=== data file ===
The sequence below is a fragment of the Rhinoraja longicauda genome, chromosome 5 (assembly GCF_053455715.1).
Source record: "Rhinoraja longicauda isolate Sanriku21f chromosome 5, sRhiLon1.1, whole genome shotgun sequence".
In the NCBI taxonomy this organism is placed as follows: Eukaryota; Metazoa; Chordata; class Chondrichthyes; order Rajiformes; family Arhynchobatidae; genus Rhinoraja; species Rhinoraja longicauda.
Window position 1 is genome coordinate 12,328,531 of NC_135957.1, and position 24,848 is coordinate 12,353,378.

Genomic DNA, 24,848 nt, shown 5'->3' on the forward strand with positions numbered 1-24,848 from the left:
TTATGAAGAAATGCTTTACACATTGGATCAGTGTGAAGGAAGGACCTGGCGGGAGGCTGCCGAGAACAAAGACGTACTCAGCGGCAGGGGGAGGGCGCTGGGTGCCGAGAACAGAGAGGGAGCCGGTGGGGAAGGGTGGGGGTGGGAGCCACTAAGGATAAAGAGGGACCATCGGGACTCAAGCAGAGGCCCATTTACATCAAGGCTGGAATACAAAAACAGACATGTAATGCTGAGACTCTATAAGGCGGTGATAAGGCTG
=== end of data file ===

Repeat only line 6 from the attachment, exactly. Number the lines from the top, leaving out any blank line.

TTATGAAGAAATGCTTTACACATTGGATCAGTGTGAAGGAAGGACCTGGCGGGAGGCTGCCGAGAACAAAGACGTACTCAGCGGCAGGGGGAGGGCGCTGGGTGCCGAGAACAGAGAGGGAGCCGGTGGGGAAGGGTGGGGGTGGGAGCCACTAAGGATAAAGAGGGACCATCGGGACTCAAGCAGAGGCCCATTTACATCAAGGCTGGAATACAAAAACAGACATGTAATGCTGAGACTCTATAAGGCGGTGATAAGGCTG